Not that I think that is a bad idea! I think that a lazy streak (of the right kind) is an essential feature of a good programmer or system admin. It encourages finding out how to do things efficiently, saving time and effort later.
Just to make sure people know my position so they can get their whinges out of the way first, I'm almost completely Microsoft free on my own systems. But that does not mean I do not have to consider Windows, as my wife and children all have Windows systems that I do not use, but which I am expected to help with (and pay for, in the case of my wife). I'm also playing devil's-advocate, because I am completely speculating here, and am hopefully completely wrong.
I still see nothing that conflicts with there being a subscription model license in the pipeline. Take the statement that Windows chief Terry Myerson made in February (lifted from here)
"we will continue to keep it current for the supported lifetime of the device – at no additional charge"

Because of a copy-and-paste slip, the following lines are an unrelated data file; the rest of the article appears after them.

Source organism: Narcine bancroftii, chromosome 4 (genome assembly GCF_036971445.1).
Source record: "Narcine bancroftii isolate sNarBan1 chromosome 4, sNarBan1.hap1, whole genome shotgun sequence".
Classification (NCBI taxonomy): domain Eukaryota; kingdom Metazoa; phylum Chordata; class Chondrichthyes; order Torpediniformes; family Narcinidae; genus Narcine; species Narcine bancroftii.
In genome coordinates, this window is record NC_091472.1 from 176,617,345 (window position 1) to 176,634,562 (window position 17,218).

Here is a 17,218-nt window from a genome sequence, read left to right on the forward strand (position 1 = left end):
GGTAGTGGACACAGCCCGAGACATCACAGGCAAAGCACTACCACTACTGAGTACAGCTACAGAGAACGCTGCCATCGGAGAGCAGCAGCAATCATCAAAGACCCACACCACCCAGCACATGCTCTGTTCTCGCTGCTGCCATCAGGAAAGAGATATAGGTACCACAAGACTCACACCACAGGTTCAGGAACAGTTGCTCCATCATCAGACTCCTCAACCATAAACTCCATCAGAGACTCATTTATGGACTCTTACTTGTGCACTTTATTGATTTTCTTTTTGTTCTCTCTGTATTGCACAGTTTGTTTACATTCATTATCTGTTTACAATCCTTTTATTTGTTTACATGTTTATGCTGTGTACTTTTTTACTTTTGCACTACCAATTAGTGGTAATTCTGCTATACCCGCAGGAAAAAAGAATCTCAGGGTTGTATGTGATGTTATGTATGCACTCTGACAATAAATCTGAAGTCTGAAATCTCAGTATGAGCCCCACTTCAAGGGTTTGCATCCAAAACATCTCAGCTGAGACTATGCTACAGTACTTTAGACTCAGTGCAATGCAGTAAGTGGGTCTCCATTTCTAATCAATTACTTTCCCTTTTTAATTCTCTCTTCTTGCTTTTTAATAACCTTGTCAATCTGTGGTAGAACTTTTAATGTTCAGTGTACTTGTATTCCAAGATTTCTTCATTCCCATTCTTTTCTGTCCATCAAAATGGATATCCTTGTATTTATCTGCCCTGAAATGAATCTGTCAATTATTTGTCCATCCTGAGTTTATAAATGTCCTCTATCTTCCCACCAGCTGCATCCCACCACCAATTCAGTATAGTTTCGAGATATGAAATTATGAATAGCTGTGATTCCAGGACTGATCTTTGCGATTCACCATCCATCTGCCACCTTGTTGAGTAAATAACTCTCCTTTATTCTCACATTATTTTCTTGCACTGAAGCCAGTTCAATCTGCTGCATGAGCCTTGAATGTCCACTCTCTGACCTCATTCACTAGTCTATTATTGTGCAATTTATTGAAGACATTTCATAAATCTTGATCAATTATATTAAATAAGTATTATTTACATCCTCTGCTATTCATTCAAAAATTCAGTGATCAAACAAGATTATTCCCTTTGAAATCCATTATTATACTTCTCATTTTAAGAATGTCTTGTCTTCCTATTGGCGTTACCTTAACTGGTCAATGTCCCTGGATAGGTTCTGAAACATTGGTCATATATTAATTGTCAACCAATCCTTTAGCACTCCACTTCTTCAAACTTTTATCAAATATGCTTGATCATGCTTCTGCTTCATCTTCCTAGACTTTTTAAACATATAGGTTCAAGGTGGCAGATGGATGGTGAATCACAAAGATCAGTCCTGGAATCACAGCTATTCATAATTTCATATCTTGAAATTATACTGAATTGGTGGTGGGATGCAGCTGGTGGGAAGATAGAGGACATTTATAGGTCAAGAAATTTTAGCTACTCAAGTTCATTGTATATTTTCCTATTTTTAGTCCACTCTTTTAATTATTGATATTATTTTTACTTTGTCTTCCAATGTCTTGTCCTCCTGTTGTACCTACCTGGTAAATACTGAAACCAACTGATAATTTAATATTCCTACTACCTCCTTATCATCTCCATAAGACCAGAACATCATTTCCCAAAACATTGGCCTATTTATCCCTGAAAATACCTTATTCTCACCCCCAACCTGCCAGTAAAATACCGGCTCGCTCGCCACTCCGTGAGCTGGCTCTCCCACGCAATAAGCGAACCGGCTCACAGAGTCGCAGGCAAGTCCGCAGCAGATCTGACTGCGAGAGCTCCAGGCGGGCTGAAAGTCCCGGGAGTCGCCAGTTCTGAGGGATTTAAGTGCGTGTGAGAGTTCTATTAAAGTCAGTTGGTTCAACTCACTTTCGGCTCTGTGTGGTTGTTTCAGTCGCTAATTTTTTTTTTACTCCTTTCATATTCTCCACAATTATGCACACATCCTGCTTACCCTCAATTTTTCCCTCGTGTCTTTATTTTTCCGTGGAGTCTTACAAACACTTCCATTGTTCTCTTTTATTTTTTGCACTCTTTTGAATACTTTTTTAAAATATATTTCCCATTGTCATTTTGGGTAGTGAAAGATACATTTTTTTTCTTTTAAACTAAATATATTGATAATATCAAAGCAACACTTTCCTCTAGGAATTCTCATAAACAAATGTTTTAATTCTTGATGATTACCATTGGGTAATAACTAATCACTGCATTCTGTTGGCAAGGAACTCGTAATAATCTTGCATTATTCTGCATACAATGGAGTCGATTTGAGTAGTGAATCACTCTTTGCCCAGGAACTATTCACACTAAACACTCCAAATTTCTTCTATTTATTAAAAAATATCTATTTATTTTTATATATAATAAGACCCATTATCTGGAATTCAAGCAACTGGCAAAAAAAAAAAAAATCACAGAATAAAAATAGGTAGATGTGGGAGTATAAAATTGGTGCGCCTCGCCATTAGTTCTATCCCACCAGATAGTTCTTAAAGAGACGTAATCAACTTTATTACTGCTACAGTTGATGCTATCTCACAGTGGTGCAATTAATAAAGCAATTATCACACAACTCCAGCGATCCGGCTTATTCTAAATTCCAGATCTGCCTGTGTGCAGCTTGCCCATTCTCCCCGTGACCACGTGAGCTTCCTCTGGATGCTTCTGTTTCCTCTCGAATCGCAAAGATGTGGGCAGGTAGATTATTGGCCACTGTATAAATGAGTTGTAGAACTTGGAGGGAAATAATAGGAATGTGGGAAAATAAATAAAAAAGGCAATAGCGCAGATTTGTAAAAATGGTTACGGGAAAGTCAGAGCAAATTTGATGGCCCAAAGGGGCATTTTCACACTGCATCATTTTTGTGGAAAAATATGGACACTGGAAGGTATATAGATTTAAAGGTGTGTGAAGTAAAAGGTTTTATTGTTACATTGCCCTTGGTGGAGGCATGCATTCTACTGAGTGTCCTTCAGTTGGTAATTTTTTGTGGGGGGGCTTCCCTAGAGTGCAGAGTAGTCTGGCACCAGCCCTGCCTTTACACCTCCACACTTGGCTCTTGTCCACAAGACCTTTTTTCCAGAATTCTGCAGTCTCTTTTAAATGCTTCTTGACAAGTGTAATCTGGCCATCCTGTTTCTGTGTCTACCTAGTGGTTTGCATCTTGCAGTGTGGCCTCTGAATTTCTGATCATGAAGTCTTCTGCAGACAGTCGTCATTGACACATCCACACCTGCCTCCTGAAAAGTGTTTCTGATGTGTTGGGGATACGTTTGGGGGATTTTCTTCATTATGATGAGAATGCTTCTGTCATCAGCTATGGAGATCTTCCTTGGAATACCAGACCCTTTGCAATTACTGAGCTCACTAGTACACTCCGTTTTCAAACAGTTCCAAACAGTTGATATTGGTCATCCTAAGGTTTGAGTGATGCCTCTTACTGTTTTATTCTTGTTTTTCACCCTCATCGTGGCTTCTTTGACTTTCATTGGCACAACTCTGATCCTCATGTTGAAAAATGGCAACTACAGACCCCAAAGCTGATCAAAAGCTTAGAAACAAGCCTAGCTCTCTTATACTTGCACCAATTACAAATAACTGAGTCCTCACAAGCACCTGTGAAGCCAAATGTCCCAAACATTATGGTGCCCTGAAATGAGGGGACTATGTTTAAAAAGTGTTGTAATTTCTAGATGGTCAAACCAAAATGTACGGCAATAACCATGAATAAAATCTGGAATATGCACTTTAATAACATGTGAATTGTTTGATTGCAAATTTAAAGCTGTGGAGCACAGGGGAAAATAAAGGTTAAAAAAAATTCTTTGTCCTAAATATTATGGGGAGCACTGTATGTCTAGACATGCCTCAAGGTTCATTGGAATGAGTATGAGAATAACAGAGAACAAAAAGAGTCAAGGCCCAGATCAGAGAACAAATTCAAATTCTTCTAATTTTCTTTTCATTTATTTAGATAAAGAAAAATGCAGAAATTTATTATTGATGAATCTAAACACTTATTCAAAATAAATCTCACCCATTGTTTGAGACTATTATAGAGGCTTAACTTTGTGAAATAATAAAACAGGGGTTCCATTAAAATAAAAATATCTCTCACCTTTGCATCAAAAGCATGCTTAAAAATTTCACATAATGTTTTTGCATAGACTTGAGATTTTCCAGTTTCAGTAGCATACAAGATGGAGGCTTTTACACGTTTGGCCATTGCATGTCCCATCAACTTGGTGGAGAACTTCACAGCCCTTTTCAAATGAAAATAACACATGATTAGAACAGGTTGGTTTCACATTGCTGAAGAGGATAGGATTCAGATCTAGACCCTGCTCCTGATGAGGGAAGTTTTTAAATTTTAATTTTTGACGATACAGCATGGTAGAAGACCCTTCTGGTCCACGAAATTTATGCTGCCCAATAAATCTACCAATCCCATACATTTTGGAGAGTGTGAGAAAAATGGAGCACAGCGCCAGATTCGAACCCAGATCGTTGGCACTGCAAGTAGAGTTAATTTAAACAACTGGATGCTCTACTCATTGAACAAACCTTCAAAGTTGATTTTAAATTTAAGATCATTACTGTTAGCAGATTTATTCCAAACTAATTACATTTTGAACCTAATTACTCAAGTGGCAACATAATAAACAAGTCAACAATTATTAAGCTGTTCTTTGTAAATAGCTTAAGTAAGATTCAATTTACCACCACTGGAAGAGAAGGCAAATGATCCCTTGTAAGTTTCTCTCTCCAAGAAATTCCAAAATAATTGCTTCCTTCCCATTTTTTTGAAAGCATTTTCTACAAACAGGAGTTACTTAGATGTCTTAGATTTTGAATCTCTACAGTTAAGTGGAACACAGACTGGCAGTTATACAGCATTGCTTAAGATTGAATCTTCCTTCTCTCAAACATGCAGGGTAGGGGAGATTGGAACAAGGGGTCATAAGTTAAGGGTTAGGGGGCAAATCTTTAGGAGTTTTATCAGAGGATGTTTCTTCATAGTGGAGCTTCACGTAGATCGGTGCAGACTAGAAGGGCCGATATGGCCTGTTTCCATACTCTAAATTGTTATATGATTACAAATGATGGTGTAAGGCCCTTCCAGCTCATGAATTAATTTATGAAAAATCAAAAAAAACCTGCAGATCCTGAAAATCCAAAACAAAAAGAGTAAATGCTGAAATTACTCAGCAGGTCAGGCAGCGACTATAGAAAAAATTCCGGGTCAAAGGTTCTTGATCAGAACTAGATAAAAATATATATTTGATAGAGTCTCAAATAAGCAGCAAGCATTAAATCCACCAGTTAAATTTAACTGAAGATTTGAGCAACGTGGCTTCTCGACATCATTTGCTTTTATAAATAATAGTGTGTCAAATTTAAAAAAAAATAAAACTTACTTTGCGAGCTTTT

Notice what it says and does not say. It says no additional charge, not no charge. And also note the supported lifetime of the device.
So, you've got a subscription model license for, say, £60 per year. You're going to get updates and upgrades without paying another penny. But you are still paying the £60 per year. His statement is correct, but leaves sufficient wiggle room for a subscription model.
It also does not rule out there being a one-time-purchase option, either.
Let's look at it another way. Let's suggest you roll up to PC World next time you want to get a new PC. On offer are two Windows options for a particular PC. One is a subscription model, initially free for 6 months, and then £60 per year, and the other is a £300 up front purchase (equivalent to 5 years of subscription) for a non-transferable license (not transferable to another system, or another owner) for the lifetime of the system on top of the price of the hardware. Hmm. Interesting choice.
I can see many, many people opting for the subscription model merely so they can get the system home with the minimum outlay. It's the same reasoning behind the £40+ monthly contract to get the latest shiny phone.
I chose 5 years in this example, because it would probably be expected that devices will not last more 5 years and still be usable. If they were wanting to seriously skew it in favour of the subscription, it could be made more than that. Of course, you would then have the question of how much a device can change and still be the same, although the expected movement to more integrated systems with fewer upgrade options could easily close that off.
I think there are some very carefully worded statements coming from Microsoft. As I say, I hope this doesn't happen.